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OPOA Front Page Slideshow
Marion County Sheriff's Office Traffic Safety Deputy Casey Burnham checks out a large Walmart semi truck and trailer, which was wedged under the railroad crossing about two miles east of Independence.
Search and Seizure 2013: How Well Do You Know the Rules of the Game?
With over 100 in attendance, this year's Search and Seizure training was the highest attended single day training for the Oregon Peace Officers Association training yet!
Umatilla County Sheriff's Office Reserves
12 of Umatilla County Sheriff Office's 16 Reserve Deputies standing next to patrol vehicles that have been purchased with reserve funds.
SAVE THE DATES!!!
November 6th, 7th and 8th 2013 at Spirit Mountain Casino
Join us for three days of cutting edge training, including Michèle Stuart. She will deliver investigative research methods using advanced internet profiling and intelligence gathering through online resources. Also, here is your chance to attend our extremely popular Search and Seizure class along with some major case reviews! More information to come, check back soon!
By Detective David White, OPOA President
I'm honored to be your 2012/2013 Oregon Peace Officers Association (OPOA) President. I go into this trying to fill some very big shoes; those of our past president, Mike Wells. As I said at the awards banquet, I stand on the shoulders of past presidents going back to 1968. Because of their efforts, our board members, and your support of the OPOA, good things are happening.
The day that I write this, our Business Secretary, Larry Stephens sent me an e-mail saying we have set a new membership record. What's exciting about this is that our membership year runs for another three months, until July 1st. In 2012 the OPOA put on a wide variety of twenty trainings throughout the state. With agency training budgets shrinking the OPOA is reemphasizing one of our main goals; that of offering high quality training to law enforcement in every corner of the state.
For the past months as the new president, I have made it an effort to meet with Sheriffs and Chiefs from across the state. During these contacts I've talked about the synergism the OPOA is having with all number of agencies. Each agency has officers, deputies, troopers or agents, who are experts or trainers in various fields. By joining forces we can offer high quality yet affordable training to all. Some of our recent trainings have included: Courageous Supervision in Challenging Times; Outlaw Motorcycle and Street Gang Investigations and Trends; Investigating Speed from Skids- Crash Investigation; Brooke Wilberger and Jeannette Maples Homicide Case Reviews; Sudden Unexpected and Unexplained Infant Death Investigation; Cops in Court, DUII's from Roadside to Courtroom; and Dynamic Interview and Interrogation.
In contemplating a theme for this newsletter I came up with, "Go watch the movie, Dave." I hope you'll remember the 1993 comedy where the U.S. President suffers a severe stroke and his political handlers moved in 'Dave,' a temporary work agency owner to be the President's double. Kevin Kline plays the role of 'Dave,' the President's double while Sigourney Weaver plays the First Lady, who joins in this ploy.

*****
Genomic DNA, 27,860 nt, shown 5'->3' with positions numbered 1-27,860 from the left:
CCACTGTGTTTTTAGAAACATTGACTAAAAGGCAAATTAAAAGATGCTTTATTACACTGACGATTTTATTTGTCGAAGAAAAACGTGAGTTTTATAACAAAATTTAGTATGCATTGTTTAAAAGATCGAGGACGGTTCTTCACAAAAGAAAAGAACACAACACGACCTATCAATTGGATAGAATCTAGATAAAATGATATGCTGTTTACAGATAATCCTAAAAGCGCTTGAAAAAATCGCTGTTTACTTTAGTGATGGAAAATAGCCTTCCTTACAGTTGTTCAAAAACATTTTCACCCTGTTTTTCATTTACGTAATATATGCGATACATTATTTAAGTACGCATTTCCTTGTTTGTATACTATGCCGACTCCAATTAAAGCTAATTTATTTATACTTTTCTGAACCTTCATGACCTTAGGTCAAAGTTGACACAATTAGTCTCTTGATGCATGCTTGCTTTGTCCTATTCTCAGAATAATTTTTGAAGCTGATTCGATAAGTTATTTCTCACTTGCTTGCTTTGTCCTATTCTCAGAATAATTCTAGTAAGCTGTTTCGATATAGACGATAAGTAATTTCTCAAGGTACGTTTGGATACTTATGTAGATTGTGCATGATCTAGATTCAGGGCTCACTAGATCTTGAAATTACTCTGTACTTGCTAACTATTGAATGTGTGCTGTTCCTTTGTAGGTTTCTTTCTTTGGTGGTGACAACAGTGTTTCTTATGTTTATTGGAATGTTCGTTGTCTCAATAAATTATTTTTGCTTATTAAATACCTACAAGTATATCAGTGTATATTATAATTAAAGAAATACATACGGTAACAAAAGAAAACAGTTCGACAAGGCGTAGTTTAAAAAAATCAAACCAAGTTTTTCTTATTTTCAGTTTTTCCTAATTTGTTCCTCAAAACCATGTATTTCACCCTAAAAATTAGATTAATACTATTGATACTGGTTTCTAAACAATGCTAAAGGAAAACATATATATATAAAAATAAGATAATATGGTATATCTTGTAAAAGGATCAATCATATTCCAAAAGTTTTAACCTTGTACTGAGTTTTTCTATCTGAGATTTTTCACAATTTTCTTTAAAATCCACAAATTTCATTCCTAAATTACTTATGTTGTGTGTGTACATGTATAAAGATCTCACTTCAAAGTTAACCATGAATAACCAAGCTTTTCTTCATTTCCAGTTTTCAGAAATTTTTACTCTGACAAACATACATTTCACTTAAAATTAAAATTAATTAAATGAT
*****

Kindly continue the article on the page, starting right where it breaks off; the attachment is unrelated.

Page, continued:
A poignant part of the movie is when 'Dave' talks about the joy he sees as a temp agency owner, when a person gets a job. He asks, "Have you ever seen the look on someone's face on the day they finally get a job? They look like they can fly. It's not about a paycheck; it's about looking in the mirror and knowing you've done something valuable with your day."
Oregon law enforcement has lost our own to violence: one last year and two the year before. I pray that 2013 is a safe year for us. Yet without fail we lose members of our profession every quarter if not every month to dumb decisions on the ethical front.
Now think of your first day on the job as a police officer, deputy sheriff, trooper or agent. How did you show up to work that day? Were your shoes shined to an honor guard hone? In that first month on the job, during citizen contacts, were you extremely patient in your response, even though they had as many questions as a three year old?
In our profession we deal with everyone's problems. It scars us and we can forget our youthful naïveté. Looking back to our days as a recruit can be a healthy and refreshing reminder of why you got into this business. Just as complacency can kill by walking up to your 1000th traffic stop, forgetting your roots can poison you with vileness. Calling to mind your days as a rookie could save your career.
Tactical Communication and Professionalism
8:30 am - 5:00 pm
Background Investigations: Learn the Secrets…
8:00 am - 5:00 pm
Sudden Unexpected / Unexplained Infant Death investigation
8:30 am - 4:30 pm
OPOA Executive Board Meeting
10:00 am - 11:30 am
Effective Search Warrant Writing
8:00 am - 5:00 pm
9:00 am - 4:00 pm
Cold Case Investigations
9:00 am - 4:00 pm